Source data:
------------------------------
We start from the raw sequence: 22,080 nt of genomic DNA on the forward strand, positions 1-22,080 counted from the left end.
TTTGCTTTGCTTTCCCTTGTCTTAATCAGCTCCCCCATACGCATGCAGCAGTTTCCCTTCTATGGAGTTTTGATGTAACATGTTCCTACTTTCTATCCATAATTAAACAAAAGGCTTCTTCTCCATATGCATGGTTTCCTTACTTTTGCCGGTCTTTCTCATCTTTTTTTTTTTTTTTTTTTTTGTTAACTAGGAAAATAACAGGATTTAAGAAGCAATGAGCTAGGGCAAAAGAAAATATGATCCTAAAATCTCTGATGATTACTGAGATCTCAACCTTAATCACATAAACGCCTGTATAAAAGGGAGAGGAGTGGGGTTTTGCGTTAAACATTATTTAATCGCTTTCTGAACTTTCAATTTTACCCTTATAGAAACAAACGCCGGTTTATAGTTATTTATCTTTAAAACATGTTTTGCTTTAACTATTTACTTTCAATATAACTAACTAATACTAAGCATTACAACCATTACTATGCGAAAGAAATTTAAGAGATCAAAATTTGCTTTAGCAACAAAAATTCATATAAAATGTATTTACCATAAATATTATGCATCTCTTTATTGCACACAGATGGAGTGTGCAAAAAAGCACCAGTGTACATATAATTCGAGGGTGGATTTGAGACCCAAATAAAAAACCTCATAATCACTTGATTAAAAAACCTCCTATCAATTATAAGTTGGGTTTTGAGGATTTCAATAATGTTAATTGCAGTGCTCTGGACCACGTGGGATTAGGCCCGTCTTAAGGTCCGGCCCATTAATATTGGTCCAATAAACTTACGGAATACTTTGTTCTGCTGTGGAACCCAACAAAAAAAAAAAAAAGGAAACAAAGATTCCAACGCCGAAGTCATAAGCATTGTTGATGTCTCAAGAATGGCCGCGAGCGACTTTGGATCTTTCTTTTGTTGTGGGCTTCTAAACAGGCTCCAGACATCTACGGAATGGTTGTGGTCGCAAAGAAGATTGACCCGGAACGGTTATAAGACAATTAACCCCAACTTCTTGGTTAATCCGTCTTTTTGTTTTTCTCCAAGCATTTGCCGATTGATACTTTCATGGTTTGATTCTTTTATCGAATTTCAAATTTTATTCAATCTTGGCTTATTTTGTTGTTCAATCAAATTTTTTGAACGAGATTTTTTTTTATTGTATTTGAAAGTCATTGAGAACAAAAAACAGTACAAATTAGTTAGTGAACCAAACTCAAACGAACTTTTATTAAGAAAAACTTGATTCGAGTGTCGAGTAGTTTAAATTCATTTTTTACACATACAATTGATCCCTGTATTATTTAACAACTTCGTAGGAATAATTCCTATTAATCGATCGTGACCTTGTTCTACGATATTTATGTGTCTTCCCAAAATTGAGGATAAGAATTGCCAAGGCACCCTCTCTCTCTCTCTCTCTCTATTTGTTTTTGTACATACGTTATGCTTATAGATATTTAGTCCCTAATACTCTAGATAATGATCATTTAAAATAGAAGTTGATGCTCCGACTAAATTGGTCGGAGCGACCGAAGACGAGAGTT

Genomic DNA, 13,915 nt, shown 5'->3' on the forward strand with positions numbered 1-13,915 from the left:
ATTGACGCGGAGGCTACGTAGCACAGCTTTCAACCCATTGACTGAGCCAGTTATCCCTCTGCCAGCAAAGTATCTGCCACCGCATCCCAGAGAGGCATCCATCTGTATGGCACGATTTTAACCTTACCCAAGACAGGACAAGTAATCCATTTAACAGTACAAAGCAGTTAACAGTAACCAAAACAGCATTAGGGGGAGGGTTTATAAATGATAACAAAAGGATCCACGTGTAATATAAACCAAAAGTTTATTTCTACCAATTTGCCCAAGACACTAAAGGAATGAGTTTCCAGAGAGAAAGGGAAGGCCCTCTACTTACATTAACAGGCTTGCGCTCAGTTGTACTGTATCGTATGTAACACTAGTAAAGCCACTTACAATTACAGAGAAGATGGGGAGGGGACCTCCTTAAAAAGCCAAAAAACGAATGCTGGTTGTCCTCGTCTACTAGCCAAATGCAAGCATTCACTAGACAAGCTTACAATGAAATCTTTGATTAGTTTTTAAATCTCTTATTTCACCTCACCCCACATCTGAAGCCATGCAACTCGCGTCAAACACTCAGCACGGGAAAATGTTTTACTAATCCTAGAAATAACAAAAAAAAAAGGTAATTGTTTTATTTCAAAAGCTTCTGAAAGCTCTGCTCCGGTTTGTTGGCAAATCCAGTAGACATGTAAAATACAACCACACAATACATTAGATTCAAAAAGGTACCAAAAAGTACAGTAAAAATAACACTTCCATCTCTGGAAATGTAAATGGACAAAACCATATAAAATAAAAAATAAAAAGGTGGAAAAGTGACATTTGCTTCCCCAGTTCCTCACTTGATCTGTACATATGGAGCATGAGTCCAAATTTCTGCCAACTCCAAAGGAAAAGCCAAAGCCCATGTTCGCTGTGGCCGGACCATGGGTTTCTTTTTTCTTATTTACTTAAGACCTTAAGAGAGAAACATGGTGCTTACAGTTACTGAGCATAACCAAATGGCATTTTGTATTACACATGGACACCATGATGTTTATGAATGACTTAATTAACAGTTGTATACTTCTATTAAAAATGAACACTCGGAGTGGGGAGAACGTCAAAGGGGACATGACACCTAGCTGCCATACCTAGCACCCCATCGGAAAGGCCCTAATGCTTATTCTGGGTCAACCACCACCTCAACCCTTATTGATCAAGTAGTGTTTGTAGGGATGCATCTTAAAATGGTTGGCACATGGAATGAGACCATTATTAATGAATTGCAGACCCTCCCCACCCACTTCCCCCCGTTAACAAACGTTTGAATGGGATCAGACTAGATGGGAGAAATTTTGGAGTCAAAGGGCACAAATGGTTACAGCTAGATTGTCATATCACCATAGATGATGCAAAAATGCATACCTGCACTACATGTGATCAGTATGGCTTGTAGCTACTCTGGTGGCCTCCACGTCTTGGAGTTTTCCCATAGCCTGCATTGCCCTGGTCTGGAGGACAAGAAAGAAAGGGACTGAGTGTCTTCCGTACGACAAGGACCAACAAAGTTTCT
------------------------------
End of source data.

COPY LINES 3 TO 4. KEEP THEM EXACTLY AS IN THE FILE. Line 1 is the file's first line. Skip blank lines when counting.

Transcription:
Genomic DNA, 13,915 nt, shown 5'->3' on the forward strand with positions numbered 1-13,915 from the left:
ATTGACGCGGAGGCTACGTAGCACAGCTTTCAACCCATTGACTGAGCCAGTTATCCCTCTGCCAGCAAAGTATCTGCCACCGCATCCCAGAGAGGCATCCATCTGTATGGCACGATTTTAACCTTACCCAAGACAGGACAAGTAATCCATTTAACAGTACAAAGCAGTTAACAGTAACCAAAACAGCATTAGGGGGAGGGTTTATAAATGATAACAAAAGGATCCACGTGTAATATAAACCAAAAGTTTATTTCTACCAATTTGCCCAAGACACTAAAGGAATGAGTTTCCAGAGAGAAAGGGAAGGCCCTCTACTTACATTAACAGGCTTGCGCTCAGTTGTACTGTATCGTATGTAACACTAGTAAAGCCACTTACAATTACAGAGAAGATGGGGAGGGGACCTCCTTAAAAAGCCAAAAAACGAATGCTGGTTGTCCTCGTCTACTAGCCAAATGCAAGCATTCACTAGACAAGCTTACAATGAAATCTTTGATTAGTTTTTAAATCTCTTATTTCACCTCACCCCACATCTGAAGCCATGCAACTCGCGTCAAACACTCAGCACGGGAAAATGTTTTACTAATCCTAGAAATAACAAAAAAAAAAGGTAATTGTTTTATTTCAAAAGCTTCTGAAAGCTCTGCTCCGGTTTGTTGGCAAATCCAGTAGACATGTAAAATACAACCACACAATACATTAGATTCAAAAAGGTACCAAAAAGTACAGTAAAAATAACACTTCCATCTCTGGAAATGTAAATGGACAAAACCATATAAAATAAAAAATAAAAAGGTGGAAAAGTGACATTTGCTTCCCCAGTTCCTCACTTGATCTGTACATATGGAGCATGAGTCCAAATTTCTGCCAACTCCAAAGGAAAAGCCAAAGCCCATGTTCGCTGTGGCCGGACCATGGGTTTCTTTTTTCTTATTTACTTAAGACCTTAAGAGAGAAACATGGTGCTTACAGTTACTGAGCATAACCAAATGGCATTTTGTATTACACATGGACACCATGATGTTTATGAATGACTTAATTAACAGTTGTATACTTCTATTAAAAATGAACACTCGGAGTGGGGAGAACGTCAAAGGGGACATGACACCTAGCTGCCATACCTAGCACCCCATCGGAAAGGCCCTAATGCTTATTCTGGGTCAACCACCACCTCAACCCTTATTGATCAAGTAGTGTTTGTAGGGATGCATCTTAAAATGGTTGGCACATGGAATGAGACCATTATTAATGAATTGCAGACCCTCCCCACCCACTTCCCCCCGTTAACAAACGTTTGAATGGGATCAGACTAGATGGGAGAAATTTTGGAGTCAAAGGGCACAAATGGTTACAGCTAGATTGTCATATCACCATAGATGATGCAAAAATGCATACCTGCACTACATGTGATCAGTATGGCTTGTAGCTACTCTGGTGGCCTCCACGTCTTGGAGTTTTCCCATAGCCTGCATTGCCCTGGTCTGGAGGACAAGAAAGAAAGGGACTGAGTGTCTTCCGTACGACAAGGACCAACAAAGTTTCT